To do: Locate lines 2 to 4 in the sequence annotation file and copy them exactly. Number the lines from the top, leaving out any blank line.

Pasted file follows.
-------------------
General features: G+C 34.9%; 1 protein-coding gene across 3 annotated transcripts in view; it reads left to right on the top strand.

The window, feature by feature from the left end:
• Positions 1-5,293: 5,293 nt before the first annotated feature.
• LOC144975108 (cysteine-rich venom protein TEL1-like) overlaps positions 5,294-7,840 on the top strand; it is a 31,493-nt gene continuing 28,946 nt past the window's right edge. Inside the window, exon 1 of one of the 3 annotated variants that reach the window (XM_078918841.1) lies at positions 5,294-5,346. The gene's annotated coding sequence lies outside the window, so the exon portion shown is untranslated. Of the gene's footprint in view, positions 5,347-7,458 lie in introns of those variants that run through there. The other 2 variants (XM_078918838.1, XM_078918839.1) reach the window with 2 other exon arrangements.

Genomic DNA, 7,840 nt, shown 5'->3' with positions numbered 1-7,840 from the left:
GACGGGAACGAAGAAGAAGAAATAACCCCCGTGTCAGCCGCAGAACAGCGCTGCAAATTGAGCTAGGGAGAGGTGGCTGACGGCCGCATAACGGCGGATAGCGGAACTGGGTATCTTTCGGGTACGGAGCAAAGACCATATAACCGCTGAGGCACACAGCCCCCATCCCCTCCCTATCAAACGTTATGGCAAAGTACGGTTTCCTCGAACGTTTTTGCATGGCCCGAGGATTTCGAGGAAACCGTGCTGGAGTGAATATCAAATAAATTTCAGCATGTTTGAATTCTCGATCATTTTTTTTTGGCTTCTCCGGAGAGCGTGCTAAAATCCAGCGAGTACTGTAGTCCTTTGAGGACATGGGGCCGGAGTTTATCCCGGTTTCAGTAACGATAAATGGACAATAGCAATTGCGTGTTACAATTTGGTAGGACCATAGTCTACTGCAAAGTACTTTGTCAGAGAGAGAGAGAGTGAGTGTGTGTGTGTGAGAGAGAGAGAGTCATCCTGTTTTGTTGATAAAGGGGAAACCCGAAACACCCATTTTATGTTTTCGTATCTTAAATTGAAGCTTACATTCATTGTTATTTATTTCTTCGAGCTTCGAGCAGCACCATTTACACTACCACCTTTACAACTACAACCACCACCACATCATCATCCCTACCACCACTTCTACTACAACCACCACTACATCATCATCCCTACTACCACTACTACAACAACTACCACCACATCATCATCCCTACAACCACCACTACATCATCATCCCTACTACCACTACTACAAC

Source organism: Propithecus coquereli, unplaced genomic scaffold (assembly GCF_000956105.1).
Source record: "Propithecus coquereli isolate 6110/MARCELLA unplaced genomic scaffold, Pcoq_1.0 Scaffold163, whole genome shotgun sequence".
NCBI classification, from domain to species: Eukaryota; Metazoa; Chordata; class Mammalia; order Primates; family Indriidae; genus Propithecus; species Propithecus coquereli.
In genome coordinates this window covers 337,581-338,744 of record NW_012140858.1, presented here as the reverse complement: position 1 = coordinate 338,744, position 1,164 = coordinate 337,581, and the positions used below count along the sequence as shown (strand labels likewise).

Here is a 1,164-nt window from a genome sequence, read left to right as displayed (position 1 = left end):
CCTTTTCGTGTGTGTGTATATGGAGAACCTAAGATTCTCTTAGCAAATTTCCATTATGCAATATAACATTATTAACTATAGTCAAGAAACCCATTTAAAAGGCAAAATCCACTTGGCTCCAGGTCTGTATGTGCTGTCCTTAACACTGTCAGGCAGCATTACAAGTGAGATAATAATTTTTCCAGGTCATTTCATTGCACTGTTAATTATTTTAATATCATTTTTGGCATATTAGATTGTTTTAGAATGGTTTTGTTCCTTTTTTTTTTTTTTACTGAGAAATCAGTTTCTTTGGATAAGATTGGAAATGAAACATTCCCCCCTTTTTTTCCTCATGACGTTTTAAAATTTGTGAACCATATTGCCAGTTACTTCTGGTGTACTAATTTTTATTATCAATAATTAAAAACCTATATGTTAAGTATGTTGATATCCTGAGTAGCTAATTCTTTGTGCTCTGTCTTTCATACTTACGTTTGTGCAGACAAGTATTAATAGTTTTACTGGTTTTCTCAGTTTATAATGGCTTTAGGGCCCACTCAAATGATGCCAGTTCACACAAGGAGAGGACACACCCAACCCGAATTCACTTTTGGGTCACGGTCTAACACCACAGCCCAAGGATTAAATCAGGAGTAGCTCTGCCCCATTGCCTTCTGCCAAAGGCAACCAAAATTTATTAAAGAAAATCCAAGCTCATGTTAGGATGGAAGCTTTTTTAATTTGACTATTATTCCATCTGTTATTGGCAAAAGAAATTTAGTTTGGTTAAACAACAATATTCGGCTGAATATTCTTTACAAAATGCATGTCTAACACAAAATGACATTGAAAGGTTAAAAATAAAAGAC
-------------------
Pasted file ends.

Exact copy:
The window, feature by feature from the left end:
• Positions 1-5,293: 5,293 nt before the first annotated feature.
• LOC144975108 (cysteine-rich venom protein TEL1-like) overlaps positions 5,294-7,840 on the top strand; it is a 31,493-nt gene continuing 28,946 nt past the window's right edge. Inside the window, exon 1 of one of the 3 annotated variants that reach the window (XM_078918841.1) lies at positions 5,294-5,346. The gene's annotated coding sequence lies outside the window, so the exon portion shown is untranslated. Of the gene's footprint in view, positions 5,347-7,458 lie in introns of those variants that run through there. The other 2 variants (XM_078918838.1, XM_078918839.1) reach the window with 2 other exon arrangements.